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#CincyBuyBlackThursday Aims To Help Minority-Owned Businesses During COVID Crisis

An intersection at Main and 9th streets Downtown is largely empty on a recent evening in April 2020.
An intersection at Main and 9th streets Downtown is largely empty on a recent evening in April 2020.

A new effort is underway in Cincinnati to support black-owned businesses in the city which are struggling because of the coronavirus pandemic. Mayor John Cranley said Wednesday data shows black communities are being impacted by COVID-19 at the highest rates, not just in terms of health but economically as well.

Cranley said many small and minority-owned businesses did not receive funds as part of the federal stimulus package in the first round. Plus, these businesses have fewer resources for securing investors, and face significant barriers to secure capital needed to keep their businesses open.

"We all say we're all in this together, it's our mantra, and it's true," said new Council Member Jan-Michele Lemon Kearney. "But that applies also when we're thinking about things that we can do together to help those that are struggling."

Kearney is asking city residents to support black-owned businesses every week on Thursday as part of #CincyBuyBlackThursday. She asks that you support these businesses and share it on social media using the hashtag.

Kearney said before COVID-19, in Hamilton County, the average annual revenue for white-owned businesses was $820,000. For black-owned businesses it was only $68,000.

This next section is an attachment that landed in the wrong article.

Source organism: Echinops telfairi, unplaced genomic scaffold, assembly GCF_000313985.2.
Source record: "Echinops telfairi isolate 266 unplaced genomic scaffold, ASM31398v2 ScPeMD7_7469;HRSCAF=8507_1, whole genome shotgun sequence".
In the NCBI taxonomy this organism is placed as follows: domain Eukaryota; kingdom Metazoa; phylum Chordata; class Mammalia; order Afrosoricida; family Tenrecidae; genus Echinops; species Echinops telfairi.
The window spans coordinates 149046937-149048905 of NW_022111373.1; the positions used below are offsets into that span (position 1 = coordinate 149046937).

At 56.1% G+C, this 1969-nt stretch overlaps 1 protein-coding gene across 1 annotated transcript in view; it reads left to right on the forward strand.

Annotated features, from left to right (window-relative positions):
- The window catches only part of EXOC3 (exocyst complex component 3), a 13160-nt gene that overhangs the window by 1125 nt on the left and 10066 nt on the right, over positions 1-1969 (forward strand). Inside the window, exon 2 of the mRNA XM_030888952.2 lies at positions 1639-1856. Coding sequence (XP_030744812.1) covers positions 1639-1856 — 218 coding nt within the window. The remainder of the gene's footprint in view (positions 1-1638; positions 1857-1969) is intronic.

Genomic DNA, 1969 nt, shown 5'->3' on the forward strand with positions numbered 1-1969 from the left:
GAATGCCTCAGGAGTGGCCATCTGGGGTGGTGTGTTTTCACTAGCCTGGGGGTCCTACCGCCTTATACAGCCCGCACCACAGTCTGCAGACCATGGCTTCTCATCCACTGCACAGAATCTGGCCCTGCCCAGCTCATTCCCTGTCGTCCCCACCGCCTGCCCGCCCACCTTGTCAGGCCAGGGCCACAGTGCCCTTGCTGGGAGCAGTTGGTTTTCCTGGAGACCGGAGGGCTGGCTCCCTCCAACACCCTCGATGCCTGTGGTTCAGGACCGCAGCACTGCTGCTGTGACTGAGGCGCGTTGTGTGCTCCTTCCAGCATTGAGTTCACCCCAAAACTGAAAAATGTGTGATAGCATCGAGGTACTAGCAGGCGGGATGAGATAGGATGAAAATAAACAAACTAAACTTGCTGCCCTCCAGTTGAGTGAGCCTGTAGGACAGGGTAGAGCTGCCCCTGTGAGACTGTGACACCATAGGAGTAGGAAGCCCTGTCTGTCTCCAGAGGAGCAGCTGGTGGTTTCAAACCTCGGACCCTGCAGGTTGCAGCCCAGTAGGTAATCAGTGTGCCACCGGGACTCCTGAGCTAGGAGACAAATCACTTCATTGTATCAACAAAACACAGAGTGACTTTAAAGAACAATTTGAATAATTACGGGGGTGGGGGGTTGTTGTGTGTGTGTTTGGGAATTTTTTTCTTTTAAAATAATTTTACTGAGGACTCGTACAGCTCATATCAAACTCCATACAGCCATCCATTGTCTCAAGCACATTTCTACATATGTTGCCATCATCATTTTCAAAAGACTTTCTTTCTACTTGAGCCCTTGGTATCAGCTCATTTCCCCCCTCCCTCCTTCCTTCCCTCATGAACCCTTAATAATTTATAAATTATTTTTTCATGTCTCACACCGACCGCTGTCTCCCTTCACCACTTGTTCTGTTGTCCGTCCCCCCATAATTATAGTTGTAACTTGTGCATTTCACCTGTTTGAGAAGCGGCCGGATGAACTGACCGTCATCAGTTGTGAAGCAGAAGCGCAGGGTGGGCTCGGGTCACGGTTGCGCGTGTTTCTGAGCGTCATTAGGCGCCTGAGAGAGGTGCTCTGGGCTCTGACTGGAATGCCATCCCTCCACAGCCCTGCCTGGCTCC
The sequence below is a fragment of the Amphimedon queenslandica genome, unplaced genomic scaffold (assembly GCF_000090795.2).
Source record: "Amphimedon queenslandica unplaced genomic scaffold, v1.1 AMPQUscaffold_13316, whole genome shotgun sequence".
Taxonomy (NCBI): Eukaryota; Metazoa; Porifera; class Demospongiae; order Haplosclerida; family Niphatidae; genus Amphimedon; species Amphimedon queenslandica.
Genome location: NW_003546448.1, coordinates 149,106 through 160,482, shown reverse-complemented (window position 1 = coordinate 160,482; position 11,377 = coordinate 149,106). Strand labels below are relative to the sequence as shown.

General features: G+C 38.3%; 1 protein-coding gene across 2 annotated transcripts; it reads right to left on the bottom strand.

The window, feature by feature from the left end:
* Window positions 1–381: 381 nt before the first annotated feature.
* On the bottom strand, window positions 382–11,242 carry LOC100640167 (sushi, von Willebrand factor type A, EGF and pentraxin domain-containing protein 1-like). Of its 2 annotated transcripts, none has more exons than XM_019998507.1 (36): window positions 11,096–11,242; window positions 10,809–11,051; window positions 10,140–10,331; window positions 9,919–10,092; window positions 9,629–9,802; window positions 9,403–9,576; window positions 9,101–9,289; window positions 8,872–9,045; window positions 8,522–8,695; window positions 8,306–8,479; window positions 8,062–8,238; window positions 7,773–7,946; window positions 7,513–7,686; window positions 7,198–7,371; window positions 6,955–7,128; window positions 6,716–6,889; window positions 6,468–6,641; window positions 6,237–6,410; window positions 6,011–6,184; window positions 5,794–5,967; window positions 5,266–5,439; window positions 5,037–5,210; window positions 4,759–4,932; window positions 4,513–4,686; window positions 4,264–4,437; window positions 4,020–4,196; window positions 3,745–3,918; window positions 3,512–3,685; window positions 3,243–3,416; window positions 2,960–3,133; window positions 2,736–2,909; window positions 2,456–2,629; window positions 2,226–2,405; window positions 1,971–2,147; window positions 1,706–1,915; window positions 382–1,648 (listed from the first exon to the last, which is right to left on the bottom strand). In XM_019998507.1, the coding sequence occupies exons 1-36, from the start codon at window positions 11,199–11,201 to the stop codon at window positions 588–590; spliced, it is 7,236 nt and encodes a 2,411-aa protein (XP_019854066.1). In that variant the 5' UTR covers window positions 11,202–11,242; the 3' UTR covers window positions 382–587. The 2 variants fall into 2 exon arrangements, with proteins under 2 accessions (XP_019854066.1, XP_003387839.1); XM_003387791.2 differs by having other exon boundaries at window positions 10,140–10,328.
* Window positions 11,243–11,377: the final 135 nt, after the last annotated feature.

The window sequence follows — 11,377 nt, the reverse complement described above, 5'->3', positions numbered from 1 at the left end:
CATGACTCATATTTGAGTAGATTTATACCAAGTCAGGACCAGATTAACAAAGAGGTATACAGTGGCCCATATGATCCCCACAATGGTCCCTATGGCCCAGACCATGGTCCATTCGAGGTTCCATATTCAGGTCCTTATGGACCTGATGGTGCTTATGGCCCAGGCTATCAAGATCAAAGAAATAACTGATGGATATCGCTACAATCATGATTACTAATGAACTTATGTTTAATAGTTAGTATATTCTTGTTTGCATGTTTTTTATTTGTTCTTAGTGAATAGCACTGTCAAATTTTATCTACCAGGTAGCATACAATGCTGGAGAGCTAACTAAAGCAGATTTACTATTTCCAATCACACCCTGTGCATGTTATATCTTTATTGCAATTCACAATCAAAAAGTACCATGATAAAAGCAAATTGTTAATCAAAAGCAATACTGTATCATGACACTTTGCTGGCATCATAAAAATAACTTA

She said during the Great Recession in 2008 and 2009, 60% of white businesses that existed in 2002 were still in existence after that recession. But only 49% of black businesses were able to survive.

"What we're doing with #CincyBuyBlackThursday is to remind you every Thursday to think about black businesses and black business professionals," Kearney said.

You can use this link to find a black business directory on the city's website.  If you own such a business, you can add your information to the site.

Meanwhile, the has started the "Mask What Matters" campaign to get personal protective equipment to the most underserved and at-risk communities in the city.

The effort will start by targeting the African American community in Avondale and Bond Hill.  It will expand as more equipment becomes available.

The Urban League will be providing protective masks and hand sanitizer. You can text "mask" to 797979 for distribution times and more information about the campaign.

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